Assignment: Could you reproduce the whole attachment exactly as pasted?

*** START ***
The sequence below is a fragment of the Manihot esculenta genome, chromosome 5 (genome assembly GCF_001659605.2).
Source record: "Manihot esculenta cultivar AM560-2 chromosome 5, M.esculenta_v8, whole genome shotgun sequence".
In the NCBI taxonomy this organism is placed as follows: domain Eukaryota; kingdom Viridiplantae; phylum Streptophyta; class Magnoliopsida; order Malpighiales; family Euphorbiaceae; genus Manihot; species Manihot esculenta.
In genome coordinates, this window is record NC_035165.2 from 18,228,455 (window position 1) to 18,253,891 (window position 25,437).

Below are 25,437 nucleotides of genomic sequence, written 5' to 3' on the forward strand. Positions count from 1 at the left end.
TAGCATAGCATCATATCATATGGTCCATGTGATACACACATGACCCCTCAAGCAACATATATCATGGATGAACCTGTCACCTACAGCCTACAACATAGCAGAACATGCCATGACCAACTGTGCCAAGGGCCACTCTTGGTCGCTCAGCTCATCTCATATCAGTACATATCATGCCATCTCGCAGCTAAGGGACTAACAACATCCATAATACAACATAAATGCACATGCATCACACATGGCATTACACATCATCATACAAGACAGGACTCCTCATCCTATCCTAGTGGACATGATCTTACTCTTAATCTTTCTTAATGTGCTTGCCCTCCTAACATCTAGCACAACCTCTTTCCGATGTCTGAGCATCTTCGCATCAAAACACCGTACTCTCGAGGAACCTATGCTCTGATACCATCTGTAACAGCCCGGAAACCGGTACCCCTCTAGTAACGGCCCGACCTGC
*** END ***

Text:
The sequence below is a fragment of the Manihot esculenta genome, chromosome 5 (genome assembly GCF_001659605.2).
Source record: "Manihot esculenta cultivar AM560-2 chromosome 5, M.esculenta_v8, whole genome shotgun sequence".
In the NCBI taxonomy this organism is placed as follows: domain Eukaryota; kingdom Viridiplantae; phylum Streptophyta; class Magnoliopsida; order Malpighiales; family Euphorbiaceae; genus Manihot; species Manihot esculenta.
In genome coordinates, this window is record NC_035165.2 from 18,228,455 (window position 1) to 18,253,891 (window position 25,437).

Below are 25,437 nucleotides of genomic sequence, written 5' to 3' on the forward strand. Positions count from 1 at the left end.
TAGCATAGCATCATATCATATGGTCCATGTGATACACACATGACCCCTCAAGCAACATATATCATGGATGAACCTGTCACCTACAGCCTACAACATAGCAGAACATGCCATGACCAACTGTGCCAAGGGCCACTCTTGGTCGCTCAGCTCATCTCATATCAGTACATATCATGCCATCTCGCAGCTAAGGGACTAACAACATCCATAATACAACATAAATGCACATGCATCACACATGGCATTACACATCATCATACAAGACAGGACTCCTCATCCTATCCTAGTGGACATGATCTTACTCTTAATCTTTCTTAATGTGCTTGCCCTCCTAACATCTAGCACAACCTCTTTCCGATGTCTGAGCATCTTCGCATCAAAACACCGTACTCTCGAGGAACCTATGCTCTGATACCATCTGTAACAGCCCGGAAACCGGTACCCCTCTAGTAACGGCCCGACCTGC